"I didn't research this, but, as I remember it, starting in the late '80s or early '90s, a movement swept through nearly every youth organization and elementary school contending that competition was not healthy for children. Scores were no longer kept. Championships were either not held or, regardless of who won, everyone got a prize or a trophy because, as we've heard many times: everyone's special. Well, if we're all winners and all special, we'll be much more sensitive to anyone who implies that we're not, which could very well equate to 'rude behavior.' ...
"I would love to see the results of this research according to age. I contend that if the results were quantified according to those who were already in the workforce in 1998 and those who entered the workforce after 1998, the statistical difference would be very clear."
This was the email that made me think of my former manager. I would be shocked if she had been rude to the team member who tended to cry, so I've always felt that my colleague was just overly sensitive.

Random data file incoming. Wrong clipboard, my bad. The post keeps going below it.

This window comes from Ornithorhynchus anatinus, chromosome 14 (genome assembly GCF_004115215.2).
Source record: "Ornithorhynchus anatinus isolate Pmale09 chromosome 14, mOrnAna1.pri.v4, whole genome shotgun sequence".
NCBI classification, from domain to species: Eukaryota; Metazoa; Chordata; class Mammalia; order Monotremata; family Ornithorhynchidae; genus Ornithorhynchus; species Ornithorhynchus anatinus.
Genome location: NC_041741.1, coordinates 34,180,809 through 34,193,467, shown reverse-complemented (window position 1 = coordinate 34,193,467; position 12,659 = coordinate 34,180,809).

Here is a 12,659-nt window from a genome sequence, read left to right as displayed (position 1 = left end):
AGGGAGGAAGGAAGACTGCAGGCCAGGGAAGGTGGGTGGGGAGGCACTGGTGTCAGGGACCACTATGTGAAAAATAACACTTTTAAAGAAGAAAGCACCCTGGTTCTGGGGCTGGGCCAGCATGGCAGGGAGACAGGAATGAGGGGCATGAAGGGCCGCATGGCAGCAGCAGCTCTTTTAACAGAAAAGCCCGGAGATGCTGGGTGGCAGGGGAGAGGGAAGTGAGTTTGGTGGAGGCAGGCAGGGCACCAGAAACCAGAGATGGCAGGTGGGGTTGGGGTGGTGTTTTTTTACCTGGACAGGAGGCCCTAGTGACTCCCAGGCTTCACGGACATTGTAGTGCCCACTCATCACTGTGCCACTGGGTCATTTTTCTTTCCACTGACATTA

However, you could make the case that rudeness is in the eye of the beholder, so to speak. I'm guessing that former colleague felt she had been treated shabbily by the manager, which led to her tears.
Some behavior is so obviously obnoxious that almost any person would feel mistreated as a result of it. But I'm willing to accept there may be a gray area here. After all, everyone is different, and, as Mark pointed out, we may not all see the Golden Rule the same way.
What do you think? Is the workplace really a ruder place now than it was 10 or 15 years ago? Have we all become overly sensitive and too quick to take offense? Or are the survey results due to some combination of these two factors?
Send me your ideas, and I'll mention some of them when I revisit this topic in a future column.
In the meantime, even if you think people are too sensitive nowadays, I still believe it never hurts to keep that Golden Rule in mind. A little kindness can go a long way.
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